Ecological Historicity, Functional Goals, and Novelty in the Anthropocene

E. Desjardins, J. Donhauser, and G. Barker (Environmental Values), January 24th, 2018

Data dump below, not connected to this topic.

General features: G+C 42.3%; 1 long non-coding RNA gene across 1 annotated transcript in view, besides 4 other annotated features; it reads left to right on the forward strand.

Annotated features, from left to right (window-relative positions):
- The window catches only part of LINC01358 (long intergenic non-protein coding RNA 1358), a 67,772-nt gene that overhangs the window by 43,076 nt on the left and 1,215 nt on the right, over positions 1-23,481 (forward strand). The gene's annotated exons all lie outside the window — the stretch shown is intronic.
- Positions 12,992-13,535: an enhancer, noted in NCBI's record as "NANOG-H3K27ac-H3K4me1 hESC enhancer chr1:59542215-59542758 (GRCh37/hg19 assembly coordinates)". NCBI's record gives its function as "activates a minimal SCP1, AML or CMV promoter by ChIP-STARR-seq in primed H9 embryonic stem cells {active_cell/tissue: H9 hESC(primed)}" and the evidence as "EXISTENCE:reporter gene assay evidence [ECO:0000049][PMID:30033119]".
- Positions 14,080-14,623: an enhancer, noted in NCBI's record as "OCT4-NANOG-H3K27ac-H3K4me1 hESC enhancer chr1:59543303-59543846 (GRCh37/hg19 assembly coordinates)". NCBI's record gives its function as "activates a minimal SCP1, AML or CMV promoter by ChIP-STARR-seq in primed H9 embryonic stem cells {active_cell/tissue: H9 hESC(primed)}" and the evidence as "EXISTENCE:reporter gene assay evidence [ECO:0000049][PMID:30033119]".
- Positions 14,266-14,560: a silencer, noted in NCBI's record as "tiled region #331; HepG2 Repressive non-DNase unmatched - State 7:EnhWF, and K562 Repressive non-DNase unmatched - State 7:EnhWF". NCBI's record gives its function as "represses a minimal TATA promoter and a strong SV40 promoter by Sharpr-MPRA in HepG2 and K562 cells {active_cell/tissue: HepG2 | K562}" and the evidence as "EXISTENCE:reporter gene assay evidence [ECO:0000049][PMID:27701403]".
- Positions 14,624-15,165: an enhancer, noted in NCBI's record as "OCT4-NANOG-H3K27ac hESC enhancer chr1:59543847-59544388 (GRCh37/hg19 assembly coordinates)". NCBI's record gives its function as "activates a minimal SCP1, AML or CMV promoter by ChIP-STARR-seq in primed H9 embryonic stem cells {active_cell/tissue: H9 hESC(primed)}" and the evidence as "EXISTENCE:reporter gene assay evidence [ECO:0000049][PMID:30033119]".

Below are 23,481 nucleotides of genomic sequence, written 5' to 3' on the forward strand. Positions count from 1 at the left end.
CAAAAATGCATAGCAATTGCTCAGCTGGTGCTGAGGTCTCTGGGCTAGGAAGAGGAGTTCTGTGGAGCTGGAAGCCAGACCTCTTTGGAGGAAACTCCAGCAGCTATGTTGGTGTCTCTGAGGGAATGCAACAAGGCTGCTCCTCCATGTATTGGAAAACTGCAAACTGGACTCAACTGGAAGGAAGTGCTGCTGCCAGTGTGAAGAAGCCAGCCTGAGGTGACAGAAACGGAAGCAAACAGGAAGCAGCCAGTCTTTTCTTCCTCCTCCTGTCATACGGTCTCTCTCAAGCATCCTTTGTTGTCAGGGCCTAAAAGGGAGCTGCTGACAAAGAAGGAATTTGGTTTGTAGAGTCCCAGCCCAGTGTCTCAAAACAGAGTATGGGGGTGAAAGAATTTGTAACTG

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While many recognize that rigid historical and compositional goals are inadequate in a world where climate and other global systems are undergoing unprecedented changes, others contend that promoting ecosystem services and functions encourages practices that can ultimately lower the bar of ecological management. These worries are foregrounded in discussions about Novel Ecosystems (NEs); where some researchers and conservationists claim that NEs provide a license to trash nature as long as some ecosystem services are provided. This criticism arises from what we call the “anything goes” problem created by the release of historical conditions. After explaining the notion of NE, we identify numerous substantive motivations for worrying about the anything-goes-problem and then go on to show the problem can be solved by correcting two mistaken assumptions. In short, we argue that the problem is a product of adopting an overly sparse functional perspective and one that assumes an unrealistically high degree of convergence in the trajectories of natural processes. Our analysis illuminates why such assumptions are unwarranted. Finally, we further argue that adopting an appropriate ethical framework is essential to overcoming the anything-goes-problem and suggest that a certain virtue ethics conception of ecological management provides useful resources for framing and resolving the problem.